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Cal Poly has barred another local fraternity chapter from campus after an investigation revealed students were forced to drink alcohol and do push ups.
According to Cal Poly spokesman Matt Lazier, the Tau Kappa Epsilon fraternity lost its affiliation with the university this week after an investigation determined the local chapter had violated the university’s student code of conduct and state law “over the last several years.”
The chapter has been ordered to cease all operations immediately.
“The university takes very seriously every report we receive of hazing, in any student club or organization on campus, and we deal appropriately with each report that is substantiated,” Dean of Students Kathleen McMahon told The Tribune in an email statement. “We encourage our students to report such activity whenever they see it. Unfortunately, we know hazing occurs on many college campuses, and we are not immune to that. Receiving these reports gives us an opportunity to intervene, correct dangerous behaviors and keep students safe. We are working hard to change the culture.”
Mustang News first reported the disaffiliation Tuesday morning.
Lazier said the investigation found underage pledges were required to drink alcohol and do push ups during the pledging process. The group also used chapter funds to pay for the events where these violations took place, he said.
Lazier told The Tribune in an email Tuesday that the university launched the investigation March 7 after receiving a report from an anonymous student. The chapter was informed of the results of the investigation on Monday.
The chapter is now not allowed to operate on the campus for at least two years. After that time, Lazier said the fraternity’s national headquarters could work with the university on a plan to re-establish a chapter on campus.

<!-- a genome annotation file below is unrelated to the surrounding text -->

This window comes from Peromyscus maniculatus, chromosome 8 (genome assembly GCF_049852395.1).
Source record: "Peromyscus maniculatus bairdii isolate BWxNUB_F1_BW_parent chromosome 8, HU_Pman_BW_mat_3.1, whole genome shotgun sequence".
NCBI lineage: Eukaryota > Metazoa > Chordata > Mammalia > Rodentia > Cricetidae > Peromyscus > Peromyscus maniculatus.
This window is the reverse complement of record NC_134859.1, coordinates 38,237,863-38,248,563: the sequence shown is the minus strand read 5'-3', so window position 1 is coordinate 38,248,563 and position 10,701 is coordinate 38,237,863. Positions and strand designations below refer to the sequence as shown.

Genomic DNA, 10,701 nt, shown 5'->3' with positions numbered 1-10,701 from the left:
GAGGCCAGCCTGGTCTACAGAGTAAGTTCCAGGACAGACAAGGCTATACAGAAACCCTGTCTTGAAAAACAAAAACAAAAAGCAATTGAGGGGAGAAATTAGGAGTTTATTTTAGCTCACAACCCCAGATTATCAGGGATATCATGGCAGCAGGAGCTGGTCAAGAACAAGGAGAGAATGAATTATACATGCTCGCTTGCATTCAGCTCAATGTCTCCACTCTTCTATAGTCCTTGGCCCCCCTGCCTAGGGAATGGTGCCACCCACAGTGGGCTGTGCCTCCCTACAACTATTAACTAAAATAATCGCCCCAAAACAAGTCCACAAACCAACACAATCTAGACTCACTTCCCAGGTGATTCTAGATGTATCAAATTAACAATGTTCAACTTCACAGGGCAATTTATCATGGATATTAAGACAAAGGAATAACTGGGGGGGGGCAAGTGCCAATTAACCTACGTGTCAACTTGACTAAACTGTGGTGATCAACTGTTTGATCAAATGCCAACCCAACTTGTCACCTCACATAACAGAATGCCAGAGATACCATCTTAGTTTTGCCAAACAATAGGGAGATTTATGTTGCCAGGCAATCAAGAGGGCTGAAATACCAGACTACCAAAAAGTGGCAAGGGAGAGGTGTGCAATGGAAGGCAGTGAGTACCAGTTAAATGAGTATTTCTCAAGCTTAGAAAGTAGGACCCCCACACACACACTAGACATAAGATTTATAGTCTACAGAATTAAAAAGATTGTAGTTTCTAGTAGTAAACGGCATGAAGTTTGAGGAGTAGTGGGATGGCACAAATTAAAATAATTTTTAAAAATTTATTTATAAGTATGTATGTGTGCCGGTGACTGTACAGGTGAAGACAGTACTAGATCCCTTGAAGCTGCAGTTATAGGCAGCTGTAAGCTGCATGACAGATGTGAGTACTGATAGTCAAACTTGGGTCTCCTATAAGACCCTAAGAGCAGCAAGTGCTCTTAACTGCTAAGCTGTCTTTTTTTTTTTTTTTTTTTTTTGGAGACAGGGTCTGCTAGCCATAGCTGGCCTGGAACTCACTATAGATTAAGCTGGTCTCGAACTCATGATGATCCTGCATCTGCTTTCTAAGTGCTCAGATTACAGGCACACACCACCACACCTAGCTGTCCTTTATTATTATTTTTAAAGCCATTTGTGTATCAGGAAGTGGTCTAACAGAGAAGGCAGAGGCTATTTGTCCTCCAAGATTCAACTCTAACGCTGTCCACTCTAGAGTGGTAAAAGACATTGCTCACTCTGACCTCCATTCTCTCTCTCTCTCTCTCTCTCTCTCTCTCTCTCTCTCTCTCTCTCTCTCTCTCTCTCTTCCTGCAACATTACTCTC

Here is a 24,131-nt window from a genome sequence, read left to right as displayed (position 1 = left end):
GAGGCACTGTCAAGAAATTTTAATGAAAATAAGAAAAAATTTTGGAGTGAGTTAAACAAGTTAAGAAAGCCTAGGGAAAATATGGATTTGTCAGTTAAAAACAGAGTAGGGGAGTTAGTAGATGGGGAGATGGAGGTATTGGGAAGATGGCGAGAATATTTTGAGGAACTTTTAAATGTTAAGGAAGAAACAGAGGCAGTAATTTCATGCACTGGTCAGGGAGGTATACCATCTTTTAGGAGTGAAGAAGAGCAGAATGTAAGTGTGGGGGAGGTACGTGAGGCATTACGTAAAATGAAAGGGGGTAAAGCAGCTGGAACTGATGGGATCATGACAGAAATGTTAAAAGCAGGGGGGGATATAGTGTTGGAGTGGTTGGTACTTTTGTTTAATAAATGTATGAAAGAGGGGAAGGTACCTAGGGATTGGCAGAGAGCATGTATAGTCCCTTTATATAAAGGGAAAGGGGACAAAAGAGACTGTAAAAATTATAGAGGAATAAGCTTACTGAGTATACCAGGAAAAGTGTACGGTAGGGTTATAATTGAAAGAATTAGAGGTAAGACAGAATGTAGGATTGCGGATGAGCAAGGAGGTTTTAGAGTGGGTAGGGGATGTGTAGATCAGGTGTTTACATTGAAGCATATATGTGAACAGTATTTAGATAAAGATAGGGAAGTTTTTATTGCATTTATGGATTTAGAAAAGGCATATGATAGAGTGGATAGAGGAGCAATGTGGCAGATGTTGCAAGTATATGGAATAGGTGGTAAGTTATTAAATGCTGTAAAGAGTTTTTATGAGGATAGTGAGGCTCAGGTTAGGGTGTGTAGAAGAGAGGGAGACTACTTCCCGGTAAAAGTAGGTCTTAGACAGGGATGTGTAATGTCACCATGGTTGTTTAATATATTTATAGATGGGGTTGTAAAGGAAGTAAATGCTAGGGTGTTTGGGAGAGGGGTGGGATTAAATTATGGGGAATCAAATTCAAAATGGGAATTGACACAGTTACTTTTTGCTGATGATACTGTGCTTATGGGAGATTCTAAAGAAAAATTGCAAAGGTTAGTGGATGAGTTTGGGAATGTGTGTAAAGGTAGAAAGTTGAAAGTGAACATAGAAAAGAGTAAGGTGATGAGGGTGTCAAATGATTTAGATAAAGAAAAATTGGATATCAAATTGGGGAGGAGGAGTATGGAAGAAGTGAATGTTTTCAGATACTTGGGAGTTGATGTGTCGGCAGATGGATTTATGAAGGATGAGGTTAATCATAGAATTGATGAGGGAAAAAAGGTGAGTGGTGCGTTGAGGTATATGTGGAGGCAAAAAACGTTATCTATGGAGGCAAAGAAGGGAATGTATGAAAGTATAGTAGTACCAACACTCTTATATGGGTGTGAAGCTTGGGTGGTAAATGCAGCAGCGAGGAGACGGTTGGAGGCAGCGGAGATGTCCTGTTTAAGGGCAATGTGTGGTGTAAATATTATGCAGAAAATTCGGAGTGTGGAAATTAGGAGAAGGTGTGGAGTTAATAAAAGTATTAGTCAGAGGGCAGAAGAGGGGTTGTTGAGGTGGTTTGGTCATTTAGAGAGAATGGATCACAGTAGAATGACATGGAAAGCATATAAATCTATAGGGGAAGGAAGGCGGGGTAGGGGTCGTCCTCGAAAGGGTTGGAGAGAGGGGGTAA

That would include requirements for members to attend hazing prevention workshops, men-and-masculinity training and health education seminars through Cal Poly’s Peers Understanding Listening Supporting Educating (PULSE) program.
According to the website for the Tau Kappa Epsilon national headquarters, TKE was founded in 1899 “after the discussion of a new society that regarded men not for wealth, rank or honor, but for personal worth and character.”
TKE national headquarters media representative Alex Baker told The Tribune in an email Tuesday that the local chapter “fully cooperated with Cal Poly, San Luis Obispo’s investigation.”
“The Rho-Omicron Chapter of Tau Kappa Epsilon will be put through our standard conduct process in the coming days,” he wrote. “We value our long term relationship with the university and do not condone hazing in any form.“
The Cal Poly chapter was founded in 1987 and currently has 52 chapter members, according to the national headquarters website. The local website and social media pages for TKE had all been removed as of Tuesday afternoon.
According to a previous Tribune report, the chapter was one of three involved in separate fraternity-related hazing incidents in the 2016-2017 school year.
Cal Poly cracking down on hazing
This is the fifth hazing-related group sanction at the San Luis Obispo university during the 2018-2019 school year, and the fourth involving a fraternity.
Asian-interest fraternity Lambda Phi Epsilon lost its affiliation with the university in October 2018, after an investigation found pledges were forced to take part in “unsafe activities” such as knuckle push ups and late-night ocean submersion. That fraternity is barred from campus for two years.
The local chapter of Sigma Pi was suspended in January during an ongoing investigation into reports of “actions that included the humiliation of its pledges, causing mental and emotional distress,” during its fall recruitment. It is suspended through June 15.
Kappa Sigma fraternity was suspended a month later, after a university investigation found the chapter forced pledges to do push-ups as punishment for wrong answers during a fraternity history quiz.
That chapter also was found to have held pledge events where minors had access to alcohol, according to a previous Tribune article. Its suspension is through June 15 as well.
Most recently, Cal Poly suspended its track team from competing in March and April after senior members of the team were found to have forced new members to drink alcohol, exercise and compete in a scavenger hunt for sexually explicit items, according to a Tribune article that ran in March.